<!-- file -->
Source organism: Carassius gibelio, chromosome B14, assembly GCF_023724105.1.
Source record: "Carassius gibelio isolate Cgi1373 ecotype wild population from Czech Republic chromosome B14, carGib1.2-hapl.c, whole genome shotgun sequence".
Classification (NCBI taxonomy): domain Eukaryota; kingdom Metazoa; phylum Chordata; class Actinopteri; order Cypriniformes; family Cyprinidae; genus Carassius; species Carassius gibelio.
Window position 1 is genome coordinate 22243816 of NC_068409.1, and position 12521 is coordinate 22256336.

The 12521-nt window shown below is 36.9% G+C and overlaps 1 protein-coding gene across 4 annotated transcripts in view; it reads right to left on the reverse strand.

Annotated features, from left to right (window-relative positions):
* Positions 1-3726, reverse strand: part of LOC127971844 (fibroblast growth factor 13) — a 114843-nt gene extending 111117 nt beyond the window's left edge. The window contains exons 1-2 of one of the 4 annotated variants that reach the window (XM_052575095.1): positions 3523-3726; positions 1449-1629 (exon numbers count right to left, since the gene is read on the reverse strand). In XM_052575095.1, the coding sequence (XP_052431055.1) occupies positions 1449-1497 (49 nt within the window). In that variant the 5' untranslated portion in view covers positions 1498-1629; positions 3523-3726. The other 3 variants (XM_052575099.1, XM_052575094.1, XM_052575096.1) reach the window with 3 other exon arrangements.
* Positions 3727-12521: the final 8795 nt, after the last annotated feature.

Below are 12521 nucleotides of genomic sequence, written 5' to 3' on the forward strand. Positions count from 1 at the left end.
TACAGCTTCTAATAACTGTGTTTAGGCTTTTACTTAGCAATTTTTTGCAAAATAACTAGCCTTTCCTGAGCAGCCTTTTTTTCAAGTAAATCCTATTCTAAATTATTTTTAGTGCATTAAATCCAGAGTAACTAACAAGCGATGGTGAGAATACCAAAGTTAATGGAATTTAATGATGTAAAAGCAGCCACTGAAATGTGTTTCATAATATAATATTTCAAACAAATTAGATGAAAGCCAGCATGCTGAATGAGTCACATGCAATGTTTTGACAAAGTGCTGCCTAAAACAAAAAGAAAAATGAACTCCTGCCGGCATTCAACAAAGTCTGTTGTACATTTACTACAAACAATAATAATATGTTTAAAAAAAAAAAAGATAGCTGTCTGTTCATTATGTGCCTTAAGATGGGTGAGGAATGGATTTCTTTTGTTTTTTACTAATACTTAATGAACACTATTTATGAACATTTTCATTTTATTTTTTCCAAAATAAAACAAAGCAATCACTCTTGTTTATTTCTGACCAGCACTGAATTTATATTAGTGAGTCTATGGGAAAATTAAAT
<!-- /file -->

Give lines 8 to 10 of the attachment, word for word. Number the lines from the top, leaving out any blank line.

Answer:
* Positions 3727-12521: the final 8795 nt, after the last annotated feature.

Below are 12521 nucleotides of genomic sequence, written 5' to 3' on the forward strand. Positions count from 1 at the left end.
TACAGCTTCTAATAACTGTGTTTAGGCTTTTACTTAGCAATTTTTTGCAAAATAACTAGCCTTTCCTGAGCAGCCTTTTTTTCAAGTAAATCCTATTCTAAATTATTTTTAGTGCATTAAATCCAGAGTAACTAACAAGCGATGGTGAGAATACCAAAGTTAATGGAATTTAATGATGTAAAAGCAGCCACTGAAATGTGTTTCATAATATAATATTTCAAACAAATTAGATGAAAGCCAGCATGCTGAATGAGTCACATGCAATGTTTTGACAAAGTGCTGCCTAAAACAAAAAGAAAAATGAACTCCTGCCGGCATTCAACAAAGTCTGTTGTACATTTACTACAAACAATAATAATATGTTTAAAAAAAAAAAAGATAGCTGTCTGTTCATTATGTGCCTTAAGATGGGTGAGGAATGGATTTCTTTTGTTTTTTACTAATACTTAATGAACACTATTTATGAACATTTTCATTTTATTTTTTCCAAAATAAAACAAAGCAATCACTCTTGTTTATTTCTGACCAGCACTGAATTTATATTAGTGAGTCTATGGGAAAATTAAAT